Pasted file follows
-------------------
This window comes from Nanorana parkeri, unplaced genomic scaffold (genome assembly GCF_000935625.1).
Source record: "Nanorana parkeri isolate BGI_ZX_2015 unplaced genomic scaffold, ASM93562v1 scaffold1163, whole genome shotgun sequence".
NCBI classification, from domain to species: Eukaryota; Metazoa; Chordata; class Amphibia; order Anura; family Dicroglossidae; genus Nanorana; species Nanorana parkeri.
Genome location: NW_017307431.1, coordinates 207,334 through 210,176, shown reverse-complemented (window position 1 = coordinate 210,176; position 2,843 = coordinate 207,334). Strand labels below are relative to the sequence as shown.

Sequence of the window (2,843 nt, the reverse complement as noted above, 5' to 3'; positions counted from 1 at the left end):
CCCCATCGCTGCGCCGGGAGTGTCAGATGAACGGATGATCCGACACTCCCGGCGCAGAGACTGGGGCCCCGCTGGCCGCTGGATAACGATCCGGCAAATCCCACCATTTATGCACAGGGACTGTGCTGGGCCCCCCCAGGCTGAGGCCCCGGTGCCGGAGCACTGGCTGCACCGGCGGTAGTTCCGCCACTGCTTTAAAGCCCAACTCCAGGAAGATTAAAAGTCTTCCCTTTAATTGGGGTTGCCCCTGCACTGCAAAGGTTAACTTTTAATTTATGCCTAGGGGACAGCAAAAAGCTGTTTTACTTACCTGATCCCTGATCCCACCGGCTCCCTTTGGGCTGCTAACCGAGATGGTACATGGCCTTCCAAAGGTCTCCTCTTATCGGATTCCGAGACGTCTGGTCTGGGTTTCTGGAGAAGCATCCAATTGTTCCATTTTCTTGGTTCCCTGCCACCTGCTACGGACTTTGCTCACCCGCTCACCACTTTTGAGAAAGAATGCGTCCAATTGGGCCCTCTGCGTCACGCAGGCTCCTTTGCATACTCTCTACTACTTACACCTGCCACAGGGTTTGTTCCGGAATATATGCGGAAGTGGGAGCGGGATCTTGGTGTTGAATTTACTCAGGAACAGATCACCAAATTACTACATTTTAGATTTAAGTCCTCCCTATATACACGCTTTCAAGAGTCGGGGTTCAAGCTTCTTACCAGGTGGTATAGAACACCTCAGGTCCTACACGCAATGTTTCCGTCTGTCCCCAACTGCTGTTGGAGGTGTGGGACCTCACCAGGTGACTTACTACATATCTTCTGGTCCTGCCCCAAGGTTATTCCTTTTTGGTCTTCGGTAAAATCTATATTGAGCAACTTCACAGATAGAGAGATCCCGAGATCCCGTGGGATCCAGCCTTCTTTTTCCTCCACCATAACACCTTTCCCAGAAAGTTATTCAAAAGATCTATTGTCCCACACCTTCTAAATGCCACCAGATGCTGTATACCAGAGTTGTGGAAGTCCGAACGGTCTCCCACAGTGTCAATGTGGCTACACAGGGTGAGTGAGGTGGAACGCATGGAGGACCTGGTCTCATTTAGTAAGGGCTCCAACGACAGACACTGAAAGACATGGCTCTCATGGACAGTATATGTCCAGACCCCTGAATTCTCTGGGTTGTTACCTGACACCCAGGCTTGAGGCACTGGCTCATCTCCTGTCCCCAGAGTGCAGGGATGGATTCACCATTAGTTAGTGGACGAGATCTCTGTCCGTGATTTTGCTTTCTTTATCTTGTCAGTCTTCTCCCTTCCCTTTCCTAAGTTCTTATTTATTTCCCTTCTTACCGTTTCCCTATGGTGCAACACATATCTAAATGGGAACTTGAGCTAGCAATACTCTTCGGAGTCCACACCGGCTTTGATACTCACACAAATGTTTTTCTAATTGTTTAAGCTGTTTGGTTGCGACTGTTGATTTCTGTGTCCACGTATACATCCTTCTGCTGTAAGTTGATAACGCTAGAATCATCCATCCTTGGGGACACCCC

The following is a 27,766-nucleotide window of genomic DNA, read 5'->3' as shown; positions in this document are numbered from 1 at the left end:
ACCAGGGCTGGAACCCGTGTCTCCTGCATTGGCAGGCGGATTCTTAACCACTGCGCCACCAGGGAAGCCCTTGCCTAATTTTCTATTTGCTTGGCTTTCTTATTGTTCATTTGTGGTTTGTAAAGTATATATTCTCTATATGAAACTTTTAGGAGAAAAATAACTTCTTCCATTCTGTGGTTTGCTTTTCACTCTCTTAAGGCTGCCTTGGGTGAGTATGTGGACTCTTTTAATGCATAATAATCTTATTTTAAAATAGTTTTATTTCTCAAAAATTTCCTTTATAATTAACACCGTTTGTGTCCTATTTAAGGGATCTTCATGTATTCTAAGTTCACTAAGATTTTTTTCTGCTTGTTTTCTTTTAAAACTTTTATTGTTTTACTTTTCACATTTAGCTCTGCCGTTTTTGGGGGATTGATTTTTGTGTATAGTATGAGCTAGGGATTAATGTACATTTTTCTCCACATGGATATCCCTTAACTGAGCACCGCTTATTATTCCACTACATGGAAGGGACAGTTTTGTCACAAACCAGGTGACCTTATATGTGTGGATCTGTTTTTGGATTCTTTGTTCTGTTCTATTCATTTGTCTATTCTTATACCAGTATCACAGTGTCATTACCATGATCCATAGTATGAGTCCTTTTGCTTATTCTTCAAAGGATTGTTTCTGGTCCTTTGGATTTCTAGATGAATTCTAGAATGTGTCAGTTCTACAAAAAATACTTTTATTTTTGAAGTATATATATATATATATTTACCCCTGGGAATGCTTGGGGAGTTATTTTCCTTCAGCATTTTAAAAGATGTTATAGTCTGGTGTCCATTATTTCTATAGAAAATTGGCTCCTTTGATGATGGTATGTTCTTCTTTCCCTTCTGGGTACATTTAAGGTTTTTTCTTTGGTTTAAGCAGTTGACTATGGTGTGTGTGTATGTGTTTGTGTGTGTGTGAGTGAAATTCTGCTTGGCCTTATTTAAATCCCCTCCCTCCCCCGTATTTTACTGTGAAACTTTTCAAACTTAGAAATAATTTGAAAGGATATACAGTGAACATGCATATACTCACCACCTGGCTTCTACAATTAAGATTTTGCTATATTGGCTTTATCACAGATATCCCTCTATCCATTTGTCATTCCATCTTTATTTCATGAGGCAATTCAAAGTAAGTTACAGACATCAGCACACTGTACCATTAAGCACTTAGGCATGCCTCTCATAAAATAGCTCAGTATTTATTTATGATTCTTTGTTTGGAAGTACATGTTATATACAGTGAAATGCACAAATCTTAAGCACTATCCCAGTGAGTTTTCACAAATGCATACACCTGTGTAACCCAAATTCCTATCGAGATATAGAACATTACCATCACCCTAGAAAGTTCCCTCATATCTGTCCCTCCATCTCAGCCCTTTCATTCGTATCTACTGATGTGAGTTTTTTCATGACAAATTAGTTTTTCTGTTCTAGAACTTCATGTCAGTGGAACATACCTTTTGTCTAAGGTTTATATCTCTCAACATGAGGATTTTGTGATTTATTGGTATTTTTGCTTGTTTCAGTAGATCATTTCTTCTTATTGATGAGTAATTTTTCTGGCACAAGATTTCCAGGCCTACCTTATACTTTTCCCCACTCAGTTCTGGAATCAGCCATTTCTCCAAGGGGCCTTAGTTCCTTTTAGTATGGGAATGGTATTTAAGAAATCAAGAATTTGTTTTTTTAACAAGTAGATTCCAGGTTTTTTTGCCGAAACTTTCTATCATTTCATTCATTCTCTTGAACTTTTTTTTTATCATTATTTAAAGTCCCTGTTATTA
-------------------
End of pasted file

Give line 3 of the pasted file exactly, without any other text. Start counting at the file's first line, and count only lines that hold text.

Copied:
NCBI classification, from domain to species: Eukaryota; Metazoa; Chordata; class Amphibia; order Anura; family Dicroglossidae; genus Nanorana; species Nanorana parkeri.